November 12, 2004

Truce Watch

Carroll Andrew Morse

Arianna Huffington has an article on her blog nominally analyzing how Kerry's reluctance to talk about foreign policy contributed to his defeat, yet in her detailed tactical description how foreign policy came to be muted, she doesn't tell us what she thinks that the Kerry campaign should have been saying. She attributes the avoidance of foreign affairs to "the old obsession with pleasing undecided voters". The question is: if she didn't want Kerry to court undecideds, whom did she want him to go after?

The possibilities are 1) turn out the base with a more stridently anti-war position. But all the anti-war voters were already vehemently against Bush. Were there that many more votes to be found on the hard left?

By default, the other possibilty is to 2) convince Bush voters to switch sides. This option breaks down into two sub-options...
a) Push the "competence" angle, i.e. I'll fight the war better than Bush. Do this, however, and the pro-war talk drives voters on the left away, probably in greater numbers than the gains in the middle.
b) Talk about the war as unwinnable, and say the best you can hope for is an open-ended truce. Convince the public that a detente with Islamist terror is the only "reasonable" option.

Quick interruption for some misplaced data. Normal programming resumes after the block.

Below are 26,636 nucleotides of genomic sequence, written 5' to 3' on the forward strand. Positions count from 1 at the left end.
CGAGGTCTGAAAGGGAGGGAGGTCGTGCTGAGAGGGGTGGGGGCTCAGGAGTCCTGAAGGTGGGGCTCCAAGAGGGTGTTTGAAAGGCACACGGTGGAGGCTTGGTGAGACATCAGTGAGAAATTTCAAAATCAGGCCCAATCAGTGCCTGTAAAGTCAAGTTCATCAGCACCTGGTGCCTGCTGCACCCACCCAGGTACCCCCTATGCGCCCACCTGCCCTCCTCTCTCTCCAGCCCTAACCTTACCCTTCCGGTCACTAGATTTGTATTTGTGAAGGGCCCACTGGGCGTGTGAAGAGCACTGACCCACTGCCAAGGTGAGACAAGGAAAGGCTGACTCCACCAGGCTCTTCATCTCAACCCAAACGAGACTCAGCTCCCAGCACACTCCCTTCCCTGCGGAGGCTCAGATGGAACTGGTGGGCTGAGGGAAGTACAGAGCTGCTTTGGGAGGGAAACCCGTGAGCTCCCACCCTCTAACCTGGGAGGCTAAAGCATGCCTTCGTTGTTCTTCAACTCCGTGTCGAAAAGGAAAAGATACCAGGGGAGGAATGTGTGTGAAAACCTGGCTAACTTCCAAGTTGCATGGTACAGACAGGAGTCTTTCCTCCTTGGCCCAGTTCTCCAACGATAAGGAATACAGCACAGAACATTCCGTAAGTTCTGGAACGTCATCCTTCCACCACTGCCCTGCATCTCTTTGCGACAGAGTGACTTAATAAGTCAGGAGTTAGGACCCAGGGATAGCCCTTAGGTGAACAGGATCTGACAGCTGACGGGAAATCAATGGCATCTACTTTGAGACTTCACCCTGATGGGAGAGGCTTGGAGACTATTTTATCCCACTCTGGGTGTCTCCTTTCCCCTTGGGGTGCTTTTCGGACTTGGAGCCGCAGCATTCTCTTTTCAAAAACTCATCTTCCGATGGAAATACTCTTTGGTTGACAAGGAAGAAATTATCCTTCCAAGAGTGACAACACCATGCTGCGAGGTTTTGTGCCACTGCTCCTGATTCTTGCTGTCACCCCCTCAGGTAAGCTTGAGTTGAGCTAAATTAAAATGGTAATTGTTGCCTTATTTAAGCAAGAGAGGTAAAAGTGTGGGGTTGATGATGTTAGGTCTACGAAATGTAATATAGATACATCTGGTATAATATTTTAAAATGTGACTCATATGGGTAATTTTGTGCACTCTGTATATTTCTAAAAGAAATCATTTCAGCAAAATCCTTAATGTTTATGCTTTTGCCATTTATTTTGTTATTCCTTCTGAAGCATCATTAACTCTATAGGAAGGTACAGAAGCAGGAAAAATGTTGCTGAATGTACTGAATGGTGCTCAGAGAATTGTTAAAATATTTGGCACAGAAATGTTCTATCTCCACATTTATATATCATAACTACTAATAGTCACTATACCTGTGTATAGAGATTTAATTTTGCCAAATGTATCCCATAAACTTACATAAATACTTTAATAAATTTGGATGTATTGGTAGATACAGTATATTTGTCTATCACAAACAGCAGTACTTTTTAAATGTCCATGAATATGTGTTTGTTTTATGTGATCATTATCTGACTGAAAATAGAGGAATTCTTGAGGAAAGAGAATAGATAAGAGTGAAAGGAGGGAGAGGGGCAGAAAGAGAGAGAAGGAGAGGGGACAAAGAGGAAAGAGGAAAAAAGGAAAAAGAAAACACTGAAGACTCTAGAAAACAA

I fear that this position is going to gain strength as the Democrats redefine themselves in the coming election cycle. Remember where you heard it first.

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Kerry lost because he failed to persuade undecided voters. The anti-Bush vote produced by the liberal 527s would have yielded 48% for any democrat. Kerry should have seldom criticized Bush, that job was done. Kerry should have run an entirely positive campaign (what that might have looked like is another question think Edwards two Americas which might have played well in Ohio). Reagan and Clinton both beat incumbents by offering a strong positive vision and agenda that went beyond criticism of the incumbent.

Huffington lacks intelligence. She desperately seeks attention and will say anything controversial for the attention.

Posted by: tom at November 12, 2004 9:35 PM